Working in Finland is very different, says Greek bartender: ”I no longer want to work in Greece”

Cheers from Greece! This article kicks off an all-new series about bartenders, waiters and other professionals who have relocated to Finland. Navigate between articles using the Cheers tag.

How did you end up in your current job?

I arrived in Finland last year. A friend of mine from Greece had already been working in Saariselkä for some years, and since I was looking for something new in my life, I decided to come to Finland. I had never been outside Greece before, so I took a leap of faith ending up in Lapland. It has been worth it although I haven’t learned much Finnish since colleagues and customers speak English. I know some Finnish words, such as kiitos, ole hyvä and miten menee.

I left Greece because I wanted to broaden my horizons within the hospitality business and I was tired of the local work culture, where I had been working in bars as a bartender and barista. Negative attitudes and the suppression of dreams seem to be prevalent, discouraging many people from working. Quality started to suffer in various aspects of life as the hospitality sector struggled to find workers, leading to hotels closing during peak seasons and rising unemployment rates.

What surprised you about working in a bar in Finland?

Since coming to Finland, I no longer want to work in Greece. The primary reason is the overall work environment. I feel that here workers are treated better, and people are genuinely cared for, a sentiment not common in Greece or many other European countries. People here, both colleagues and customers, are generally more polite. Working in a bar is easier due to alcohol regulations and rules being respected. In Greece, I found it challenging to work professionally because alcohol rules were often ignored, and we had to serve alcohol to underage teens, which I disliked.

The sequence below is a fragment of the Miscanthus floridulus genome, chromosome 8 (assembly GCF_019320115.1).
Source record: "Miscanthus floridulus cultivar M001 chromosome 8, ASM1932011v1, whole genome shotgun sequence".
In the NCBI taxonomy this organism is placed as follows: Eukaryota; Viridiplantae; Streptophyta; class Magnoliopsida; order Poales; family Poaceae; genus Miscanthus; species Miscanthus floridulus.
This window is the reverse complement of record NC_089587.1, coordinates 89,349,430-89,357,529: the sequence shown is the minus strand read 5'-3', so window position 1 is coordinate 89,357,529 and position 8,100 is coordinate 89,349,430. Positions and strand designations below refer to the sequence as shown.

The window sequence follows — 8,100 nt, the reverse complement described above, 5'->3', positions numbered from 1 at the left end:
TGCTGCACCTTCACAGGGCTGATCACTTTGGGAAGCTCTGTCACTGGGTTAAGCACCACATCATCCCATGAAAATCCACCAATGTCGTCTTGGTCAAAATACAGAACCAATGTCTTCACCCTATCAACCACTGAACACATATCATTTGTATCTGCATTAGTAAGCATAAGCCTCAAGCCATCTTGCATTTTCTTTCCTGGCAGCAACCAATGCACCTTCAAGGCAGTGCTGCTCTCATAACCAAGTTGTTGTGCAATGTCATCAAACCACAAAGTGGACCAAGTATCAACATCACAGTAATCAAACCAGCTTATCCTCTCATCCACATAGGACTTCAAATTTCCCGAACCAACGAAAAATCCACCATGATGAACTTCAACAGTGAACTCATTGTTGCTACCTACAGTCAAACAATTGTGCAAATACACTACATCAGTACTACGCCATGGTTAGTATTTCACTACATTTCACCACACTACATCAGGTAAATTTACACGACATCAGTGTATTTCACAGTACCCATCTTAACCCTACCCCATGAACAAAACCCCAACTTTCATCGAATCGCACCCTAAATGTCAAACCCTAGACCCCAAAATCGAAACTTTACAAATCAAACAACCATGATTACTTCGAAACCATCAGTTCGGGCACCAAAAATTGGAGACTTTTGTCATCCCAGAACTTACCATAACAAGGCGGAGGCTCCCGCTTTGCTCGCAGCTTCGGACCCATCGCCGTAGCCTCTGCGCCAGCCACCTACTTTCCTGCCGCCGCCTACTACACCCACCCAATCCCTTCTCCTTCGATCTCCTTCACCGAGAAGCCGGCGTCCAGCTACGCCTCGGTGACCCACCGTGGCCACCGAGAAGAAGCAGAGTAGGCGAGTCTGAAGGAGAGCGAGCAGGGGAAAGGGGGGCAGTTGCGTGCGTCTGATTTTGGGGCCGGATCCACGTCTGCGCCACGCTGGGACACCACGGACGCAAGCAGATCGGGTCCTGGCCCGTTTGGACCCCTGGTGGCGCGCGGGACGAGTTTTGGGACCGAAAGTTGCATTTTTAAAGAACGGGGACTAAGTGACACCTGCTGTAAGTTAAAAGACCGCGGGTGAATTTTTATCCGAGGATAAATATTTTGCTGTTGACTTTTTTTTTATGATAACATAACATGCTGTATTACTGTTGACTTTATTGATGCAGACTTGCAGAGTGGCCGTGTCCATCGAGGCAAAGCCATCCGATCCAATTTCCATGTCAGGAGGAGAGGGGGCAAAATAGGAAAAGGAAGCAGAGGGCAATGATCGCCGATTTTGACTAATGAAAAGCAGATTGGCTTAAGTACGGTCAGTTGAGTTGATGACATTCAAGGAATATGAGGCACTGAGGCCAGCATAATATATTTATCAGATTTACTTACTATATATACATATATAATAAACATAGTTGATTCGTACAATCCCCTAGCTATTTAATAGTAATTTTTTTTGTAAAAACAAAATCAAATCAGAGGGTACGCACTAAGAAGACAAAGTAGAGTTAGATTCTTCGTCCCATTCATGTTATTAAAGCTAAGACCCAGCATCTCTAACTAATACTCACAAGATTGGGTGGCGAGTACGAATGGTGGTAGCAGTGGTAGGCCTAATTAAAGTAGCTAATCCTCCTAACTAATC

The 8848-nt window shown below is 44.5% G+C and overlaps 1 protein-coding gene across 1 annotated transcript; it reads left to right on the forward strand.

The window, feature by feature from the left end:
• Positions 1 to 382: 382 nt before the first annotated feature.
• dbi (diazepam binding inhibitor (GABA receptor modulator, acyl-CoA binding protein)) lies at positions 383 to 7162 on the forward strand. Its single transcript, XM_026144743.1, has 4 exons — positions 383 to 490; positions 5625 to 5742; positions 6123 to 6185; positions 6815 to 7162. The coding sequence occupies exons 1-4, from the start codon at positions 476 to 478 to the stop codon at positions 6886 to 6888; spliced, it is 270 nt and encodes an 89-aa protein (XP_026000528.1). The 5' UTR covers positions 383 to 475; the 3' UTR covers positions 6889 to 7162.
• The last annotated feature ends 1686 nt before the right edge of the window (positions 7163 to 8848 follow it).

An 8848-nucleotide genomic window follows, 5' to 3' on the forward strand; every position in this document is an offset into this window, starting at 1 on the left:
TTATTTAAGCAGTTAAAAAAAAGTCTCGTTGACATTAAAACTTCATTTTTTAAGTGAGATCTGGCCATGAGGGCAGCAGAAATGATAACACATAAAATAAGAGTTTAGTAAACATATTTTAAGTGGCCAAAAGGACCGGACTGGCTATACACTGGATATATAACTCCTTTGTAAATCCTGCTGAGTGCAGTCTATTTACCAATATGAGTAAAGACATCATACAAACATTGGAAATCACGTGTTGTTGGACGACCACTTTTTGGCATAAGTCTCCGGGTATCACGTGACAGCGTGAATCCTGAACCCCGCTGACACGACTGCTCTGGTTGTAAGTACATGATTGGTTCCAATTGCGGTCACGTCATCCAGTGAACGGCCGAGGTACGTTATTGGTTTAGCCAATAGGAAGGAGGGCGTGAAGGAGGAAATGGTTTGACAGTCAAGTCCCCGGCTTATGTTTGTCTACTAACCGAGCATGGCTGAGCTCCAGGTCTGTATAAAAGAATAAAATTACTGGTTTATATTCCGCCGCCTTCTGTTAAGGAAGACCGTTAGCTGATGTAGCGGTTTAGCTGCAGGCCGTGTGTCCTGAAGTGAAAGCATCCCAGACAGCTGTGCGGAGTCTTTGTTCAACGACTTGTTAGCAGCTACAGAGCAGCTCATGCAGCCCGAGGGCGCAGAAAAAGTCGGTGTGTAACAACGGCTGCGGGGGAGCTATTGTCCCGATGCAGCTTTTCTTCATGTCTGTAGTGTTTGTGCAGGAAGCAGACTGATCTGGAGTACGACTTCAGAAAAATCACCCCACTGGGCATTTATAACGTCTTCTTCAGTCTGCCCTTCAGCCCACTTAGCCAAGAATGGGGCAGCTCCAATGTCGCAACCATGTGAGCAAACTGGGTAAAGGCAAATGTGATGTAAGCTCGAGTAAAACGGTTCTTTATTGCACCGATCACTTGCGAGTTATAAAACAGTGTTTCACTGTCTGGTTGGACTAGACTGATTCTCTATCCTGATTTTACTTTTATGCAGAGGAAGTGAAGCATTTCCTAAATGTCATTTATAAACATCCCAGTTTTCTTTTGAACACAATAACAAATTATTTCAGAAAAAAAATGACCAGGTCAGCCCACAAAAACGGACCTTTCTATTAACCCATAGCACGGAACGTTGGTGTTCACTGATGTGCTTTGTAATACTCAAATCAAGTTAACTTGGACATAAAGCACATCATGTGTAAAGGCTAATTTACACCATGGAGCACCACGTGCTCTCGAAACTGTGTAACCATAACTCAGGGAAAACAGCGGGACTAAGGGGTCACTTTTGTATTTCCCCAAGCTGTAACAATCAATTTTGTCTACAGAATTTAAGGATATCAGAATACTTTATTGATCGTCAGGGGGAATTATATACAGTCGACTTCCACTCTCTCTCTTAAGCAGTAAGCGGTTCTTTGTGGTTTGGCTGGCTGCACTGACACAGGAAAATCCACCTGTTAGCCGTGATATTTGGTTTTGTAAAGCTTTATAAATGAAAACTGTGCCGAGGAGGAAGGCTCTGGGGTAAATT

What inspires you in your work?

The friendly and positive work environment inspires me. I enjoy working with drinks and constantly come up with new ideas for cocktails when I encounter interesting ingredients or concepts. I love the nature in Saariselkä, the northern lights and the pure, white snow. Living close to nature has improved my overall quality of life, influencing everything. Choosing to come to Saariselkä helped me rediscover myself, dream again, have clear goals, and find inner peace and hope, regardless of what happens. It felt like breaking free from a mental prison.

Any practical tips for colleagues?

Firstly, if I met someone thinking of coming to Finland, I would say, just do it – especially if you want to be surrounded by people who respect you. On top of that, you can witness unique things, such as the Aurora Borealis and the clear sky. If you love the sky like I do, it’s amazing.

What drink from Greece would you like to offer to customers?

Rakomelo – Raki made with honey. This drink originates from Crete and is not as widely known as Ouzo.

Where do you go for an after-work drink in Saariselkä?

We mostly go to the local pubs Teerenpesä or Panimo.

Rakomelo. KUVA Istock / Stratos Giannikos

Aleksandros Skamnakis

  • Bartender and waiter
  • Northern Lights Village, Saariselkä
  • Born in Greece

  • Tilaa Lehti

    Ideoita ja tarinoita tiskin takaa anniskelualan ammattilaisille.

    Tilaa Shaker